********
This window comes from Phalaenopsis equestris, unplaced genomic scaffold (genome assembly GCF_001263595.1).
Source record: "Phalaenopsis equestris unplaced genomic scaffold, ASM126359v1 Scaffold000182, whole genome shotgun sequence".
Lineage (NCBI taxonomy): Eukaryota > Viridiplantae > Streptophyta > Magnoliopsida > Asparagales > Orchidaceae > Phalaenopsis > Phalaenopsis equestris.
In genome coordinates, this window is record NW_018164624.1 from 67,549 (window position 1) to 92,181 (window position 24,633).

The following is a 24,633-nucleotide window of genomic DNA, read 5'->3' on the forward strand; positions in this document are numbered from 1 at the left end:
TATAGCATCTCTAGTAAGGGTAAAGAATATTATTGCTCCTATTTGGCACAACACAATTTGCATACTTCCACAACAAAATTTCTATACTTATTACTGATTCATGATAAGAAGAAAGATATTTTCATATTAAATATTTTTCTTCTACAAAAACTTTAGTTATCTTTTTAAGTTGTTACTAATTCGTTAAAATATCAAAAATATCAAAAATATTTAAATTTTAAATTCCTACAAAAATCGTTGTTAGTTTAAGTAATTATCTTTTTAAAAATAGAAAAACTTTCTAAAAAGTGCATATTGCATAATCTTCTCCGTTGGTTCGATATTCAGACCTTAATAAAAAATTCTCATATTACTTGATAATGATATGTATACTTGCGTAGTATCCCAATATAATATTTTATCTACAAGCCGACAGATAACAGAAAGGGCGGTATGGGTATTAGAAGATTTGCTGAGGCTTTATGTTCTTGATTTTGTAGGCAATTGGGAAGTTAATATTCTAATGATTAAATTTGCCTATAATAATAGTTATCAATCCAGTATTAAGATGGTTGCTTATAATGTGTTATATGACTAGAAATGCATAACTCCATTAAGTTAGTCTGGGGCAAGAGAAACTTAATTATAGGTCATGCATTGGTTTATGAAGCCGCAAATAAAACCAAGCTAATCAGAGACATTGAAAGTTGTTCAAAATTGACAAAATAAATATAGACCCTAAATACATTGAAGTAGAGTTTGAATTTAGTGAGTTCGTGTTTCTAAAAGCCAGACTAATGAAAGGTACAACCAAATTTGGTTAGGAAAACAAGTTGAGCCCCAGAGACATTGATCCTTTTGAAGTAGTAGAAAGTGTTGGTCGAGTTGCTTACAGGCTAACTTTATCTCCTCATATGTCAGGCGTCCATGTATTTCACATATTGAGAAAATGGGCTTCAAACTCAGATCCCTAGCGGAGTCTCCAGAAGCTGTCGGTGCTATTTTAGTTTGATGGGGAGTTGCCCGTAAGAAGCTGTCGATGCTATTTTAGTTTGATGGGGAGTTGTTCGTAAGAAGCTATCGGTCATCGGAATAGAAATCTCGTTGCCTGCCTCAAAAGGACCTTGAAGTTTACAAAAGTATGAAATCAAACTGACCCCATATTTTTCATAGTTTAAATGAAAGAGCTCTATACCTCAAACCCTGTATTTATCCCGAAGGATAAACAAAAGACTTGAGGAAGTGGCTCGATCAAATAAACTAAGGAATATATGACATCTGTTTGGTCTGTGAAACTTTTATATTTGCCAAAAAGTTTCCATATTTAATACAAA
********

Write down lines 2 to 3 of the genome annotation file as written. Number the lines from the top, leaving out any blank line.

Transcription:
Source record: "Phalaenopsis equestris unplaced genomic scaffold, ASM126359v1 Scaffold000182, whole genome shotgun sequence".
Lineage (NCBI taxonomy): Eukaryota > Viridiplantae > Streptophyta > Magnoliopsida > Asparagales > Orchidaceae > Phalaenopsis > Phalaenopsis equestris.